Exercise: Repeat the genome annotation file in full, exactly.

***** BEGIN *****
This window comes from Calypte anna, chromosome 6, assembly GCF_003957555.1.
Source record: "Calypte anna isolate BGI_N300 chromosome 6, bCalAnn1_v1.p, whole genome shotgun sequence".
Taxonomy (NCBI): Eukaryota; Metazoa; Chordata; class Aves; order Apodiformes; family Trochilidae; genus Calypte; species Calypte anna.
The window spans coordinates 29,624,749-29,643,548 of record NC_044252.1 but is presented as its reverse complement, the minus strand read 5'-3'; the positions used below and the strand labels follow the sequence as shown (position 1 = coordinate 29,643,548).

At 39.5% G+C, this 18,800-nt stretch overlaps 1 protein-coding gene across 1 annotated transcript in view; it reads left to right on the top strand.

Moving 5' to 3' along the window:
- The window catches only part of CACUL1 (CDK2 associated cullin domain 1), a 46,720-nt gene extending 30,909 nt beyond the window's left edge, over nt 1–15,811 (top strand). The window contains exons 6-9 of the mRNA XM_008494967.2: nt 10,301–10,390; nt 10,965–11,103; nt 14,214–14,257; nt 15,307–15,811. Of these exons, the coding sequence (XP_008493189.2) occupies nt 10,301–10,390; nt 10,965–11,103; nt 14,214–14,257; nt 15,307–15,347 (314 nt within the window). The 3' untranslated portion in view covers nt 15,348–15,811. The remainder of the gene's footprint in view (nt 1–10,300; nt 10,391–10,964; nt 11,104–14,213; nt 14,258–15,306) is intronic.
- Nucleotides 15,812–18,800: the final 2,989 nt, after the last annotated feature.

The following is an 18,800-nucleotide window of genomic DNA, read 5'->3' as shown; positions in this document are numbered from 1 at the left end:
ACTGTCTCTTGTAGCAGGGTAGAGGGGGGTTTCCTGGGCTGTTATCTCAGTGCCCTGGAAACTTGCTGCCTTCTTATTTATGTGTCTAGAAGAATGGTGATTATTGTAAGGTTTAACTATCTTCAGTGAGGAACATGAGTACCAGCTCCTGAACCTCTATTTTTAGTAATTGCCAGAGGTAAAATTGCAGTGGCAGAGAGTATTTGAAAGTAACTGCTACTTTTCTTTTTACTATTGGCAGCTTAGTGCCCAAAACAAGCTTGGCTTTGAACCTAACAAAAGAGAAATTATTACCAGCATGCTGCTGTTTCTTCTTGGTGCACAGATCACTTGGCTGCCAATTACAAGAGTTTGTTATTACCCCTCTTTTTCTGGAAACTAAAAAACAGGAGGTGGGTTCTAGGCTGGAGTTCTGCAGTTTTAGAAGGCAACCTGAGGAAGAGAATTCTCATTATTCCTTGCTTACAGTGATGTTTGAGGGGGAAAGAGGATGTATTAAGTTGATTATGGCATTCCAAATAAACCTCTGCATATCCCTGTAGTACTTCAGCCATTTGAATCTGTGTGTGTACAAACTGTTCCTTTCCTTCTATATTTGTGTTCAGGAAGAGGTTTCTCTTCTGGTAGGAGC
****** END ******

This window comes from Calypte anna, chromosome 6, assembly GCF_003957555.1.
Source record: "Calypte anna isolate BGI_N300 chromosome 6, bCalAnn1_v1.p, whole genome shotgun sequence".
Taxonomy (NCBI): Eukaryota; Metazoa; Chordata; class Aves; order Apodiformes; family Trochilidae; genus Calypte; species Calypte anna.
The window spans coordinates 29,624,749-29,643,548 of record NC_044252.1 but is presented as its reverse complement, the minus strand read 5'-3'; the positions used below and the strand labels follow the sequence as shown (position 1 = coordinate 29,643,548).

At 39.5% G+C, this 18,800-nt stretch overlaps 1 protein-coding gene across 1 annotated transcript in view; it reads left to right on the top strand.

Moving 5' to 3' along the window:
- The window catches only part of CACUL1 (CDK2 associated cullin domain 1), a 46,720-nt gene extending 30,909 nt beyond the window's left edge, over nt 1–15,811 (top strand). The window contains exons 6-9 of the mRNA XM_008494967.2: nt 10,301–10,390; nt 10,965–11,103; nt 14,214–14,257; nt 15,307–15,811. Of these exons, the coding sequence (XP_008493189.2) occupies nt 10,301–10,390; nt 10,965–11,103; nt 14,214–14,257; nt 15,307–15,347 (314 nt within the window). The 3' untranslated portion in view covers nt 15,348–15,811. The remainder of the gene's footprint in view (nt 1–10,300; nt 10,391–10,964; nt 11,104–14,213; nt 14,258–15,306) is intronic.
- Nucleotides 15,812–18,800: the final 2,989 nt, after the last annotated feature.

The following is an 18,800-nucleotide window of genomic DNA, read 5'->3' as shown; positions in this document are numbered from 1 at the left end:
ACTGTCTCTTGTAGCAGGGTAGAGGGGGGTTTCCTGGGCTGTTATCTCAGTGCCCTGGAAACTTGCTGCCTTCTTATTTATGTGTCTAGAAGAATGGTGATTATTGTAAGGTTTAACTATCTTCAGTGAGGAACATGAGTACCAGCTCCTGAACCTCTATTTTTAGTAATTGCCAGAGGTAAAATTGCAGTGGCAGAGAGTATTTGAAAGTAACTGCTACTTTTCTTTTTACTATTGGCAGCTTAGTGCCCAAAACAAGCTTGGCTTTGAACCTAACAAAAGAGAAATTATTACCAGCATGCTGCTGTTTCTTCTTGGTGCACAGATCACTTGGCTGCCAATTACAAGAGTTTGTTATTACCCCTCTTTTTCTGGAAACTAAAAAACAGGAGGTGGGTTCTAGGCTGGAGTTCTGCAGTTTTAGAAGGCAACCTGAGGAAGAGAATTCTCATTATTCCTTGCTTACAGTGATGTTTGAGGGGGAAAGAGGATGTATTAAGTTGATTATGGCATTCCAAATAAACCTCTGCATATCCCTGTAGTACTTCAGCCATTTGAATCTGTGTGTGTACAAACTGTTCCTTTCCTTCTATATTTGTGTTCAGGAAGAGGTTTCTCTTCTGGTAGGAGC